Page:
For the first time since I was destroyed (uplifted, cherished and rebuilt), I transformed into Mimi. The makeup was easy, the costume second nature, the persona barely a breath away from myself.

Yet the whole thing was akin to putting on a set of clothes that don't fit.

Or belong to someone else? Is that it? Is Mimi part of my past, rather than my future?

Perhaps it was more like wearing jeans again after months in maternity clothes. What are these strange seams, these buttons pressing against soft underbelly flesh?

It begins well. The first person I see is one of my favorites, pulling into the parking space next to mine. I am made up and costumed, and so greet him, hug him, without speech, which he does not expect. We enter together, and I follow our contact's instructions as to where to stash unused props and coats, since he asks and I do not.

Mary Ann has hired for this party many of my dearest, nearest and oldest cohorts. Ginny will arrive later. This is a party, perhaps a birthday celebration for a six year old. I am often shocked at the excesses of the exceedingly wealthy, though reluctant to deny the proceeds thereof. There are nearly as many of us (performers) as there are of them (guests). I have been in situations like this before, and carefully tread the line between entertainment and annoyance. Overexposure is a constant concern.

I take a break and voice this aloud to Mary Ann's handsome husband Tom, who sympathizes with my boredom: "Yeah, try being Shakespeare! They want me to quote sonnets at them!" Tom, who is dyslexic and would rather read sci-fi than Shakespeare anyway, who will memorize when he must, but can improv circles around any topic likely to arise in polite conversation. "I can't wait til Steph gets here and I can do some sword fighting." Not your normal water-cooler conversation, unless your water cooler is a hose behind the joust arena. Normalcy is evidently relative.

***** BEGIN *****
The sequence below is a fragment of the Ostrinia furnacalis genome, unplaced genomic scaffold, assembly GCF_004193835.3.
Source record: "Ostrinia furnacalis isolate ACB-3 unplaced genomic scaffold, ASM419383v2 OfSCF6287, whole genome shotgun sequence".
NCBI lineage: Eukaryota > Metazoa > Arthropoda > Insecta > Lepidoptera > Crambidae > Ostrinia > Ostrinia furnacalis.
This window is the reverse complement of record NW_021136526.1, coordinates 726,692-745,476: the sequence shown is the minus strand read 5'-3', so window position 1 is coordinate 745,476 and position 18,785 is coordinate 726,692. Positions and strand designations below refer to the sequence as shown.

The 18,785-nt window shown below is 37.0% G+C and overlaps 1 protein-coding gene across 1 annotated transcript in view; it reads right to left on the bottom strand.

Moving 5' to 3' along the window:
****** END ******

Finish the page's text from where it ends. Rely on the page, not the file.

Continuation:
Lauren creates fanciful face painting. Her training in graphic arts shows, shines beautifully. She works with exquisite, top quality supplies: little girls are aglitter and bejeweled atop their temporary artwork.

The second shift filters in. Opening shift consisted of Queen Elizabeth, an armored jouster giving historical demonstrations of the craft and wearing of protective gear, a harpsichordist, a mulletted magician doing close-up magic, the aforementioned Shakespeare, and Mimi. We are already too many for this small crowd, this enclosed room. But more arrive. Greg "Yo-Yo" Beatty, Bob with more close-up magic, Ginny/Gigi, Jonathan Strum the Troubador, aka John DuRant, and Stephon, not doing really big magic in a very blue shirt, nor geekstunts as Swami Yomahmi, but here to engage in swashbuckling swordplay with Tom. Steph looks different. Has he cut his hair? I think I see his ears.

RenFest has skewed my perception of manliness.

After half an hour with double coverage, my shift ends. Though some folk are sticking around til the event ends an hour from now, I take my leave, curiously weary, moreso than I expected on a two hour shift.

The first person I saw is the last person I bid farewell, standing on tiptoe to embrace him. "You take care," he murmers as my fingers dig into his shoulder.

It was a good beginning. Mimi lives.

01 February, 2004


Once again, the world changes....

They took my blood.

On Thursday, after months of being turned down because of low iron, they finally FINALLY took my blood.

All the people in the world walking around afraid of needles or whatever silly-assed excuse they've got for not sharing that free, rich gift; I who desperately WANT to share am deemed substandard...

I feel so validated now.